UNEMPLOYMENT in Germany has fallen to an 18-year low and to less than three million for the first time in two years, figures confirmed yesterday.
The statistics emphasise the impressive speed with which Germany's economy, the biggest in Europe, has pulled out of recession.
The Federal Labour Agency said that the number of unemployed had fallen by 86,000 this month to 2.95m. That was the lowest level since October 1992 and the first time since November 2008 that the figure had fallen below the politically sensitive three-million mark.
It means the unemployment rate in Germany, which stood at 12.6pc as recently as 2005, has fallen from 7.2pc in September to 7pc.
The figures contrast sharply with those in some other countries in the eurozone, where the overall official jobless rate remained stuck at 10.1pc in August, the highest in more than 12 years. France, the eurozone's second-biggest economy, also had an unemployment rate for August of 10.1pc.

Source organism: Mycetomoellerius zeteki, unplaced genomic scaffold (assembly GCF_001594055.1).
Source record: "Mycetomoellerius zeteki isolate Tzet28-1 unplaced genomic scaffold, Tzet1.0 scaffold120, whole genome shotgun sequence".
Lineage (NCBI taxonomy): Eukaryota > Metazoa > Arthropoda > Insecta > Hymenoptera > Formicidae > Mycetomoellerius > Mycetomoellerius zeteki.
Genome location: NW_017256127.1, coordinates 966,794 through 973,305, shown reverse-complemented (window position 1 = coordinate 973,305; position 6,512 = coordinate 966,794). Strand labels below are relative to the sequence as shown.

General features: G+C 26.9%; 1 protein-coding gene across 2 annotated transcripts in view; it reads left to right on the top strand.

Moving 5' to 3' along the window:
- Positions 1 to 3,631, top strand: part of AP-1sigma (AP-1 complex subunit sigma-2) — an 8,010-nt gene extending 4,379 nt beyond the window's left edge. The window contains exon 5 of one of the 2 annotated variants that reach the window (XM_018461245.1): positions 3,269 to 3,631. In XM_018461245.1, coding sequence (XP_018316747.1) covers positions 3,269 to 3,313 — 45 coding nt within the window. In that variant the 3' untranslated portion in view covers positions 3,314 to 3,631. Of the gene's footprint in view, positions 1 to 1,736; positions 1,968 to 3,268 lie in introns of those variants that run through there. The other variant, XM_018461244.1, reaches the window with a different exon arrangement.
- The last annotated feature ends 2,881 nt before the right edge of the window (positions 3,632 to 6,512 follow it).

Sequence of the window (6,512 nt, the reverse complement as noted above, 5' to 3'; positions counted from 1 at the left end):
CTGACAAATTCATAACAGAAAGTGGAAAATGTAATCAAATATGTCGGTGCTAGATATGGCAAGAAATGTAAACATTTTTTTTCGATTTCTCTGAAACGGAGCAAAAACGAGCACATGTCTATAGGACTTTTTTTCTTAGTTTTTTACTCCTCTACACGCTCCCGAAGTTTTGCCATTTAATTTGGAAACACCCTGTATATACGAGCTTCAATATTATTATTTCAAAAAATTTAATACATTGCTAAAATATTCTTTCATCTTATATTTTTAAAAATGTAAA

Official publication of the figures came a day after they were leaked by Ursula von der Leyen, Germany's Minister for Labour, to mark the first anniversary in office of the country's centre-right coalition Government, led by Angela Merkel.
Carsten Brzeski, senior economist at ING Bank, said: "For Germany, three million unemployed is an important psychological threshold. The fact that the government claimed the news yesterday, prior to the official statistical release, illustrates not only the economic but also the political importance."
The government expects the economy to grow by 3.4 per cent this year.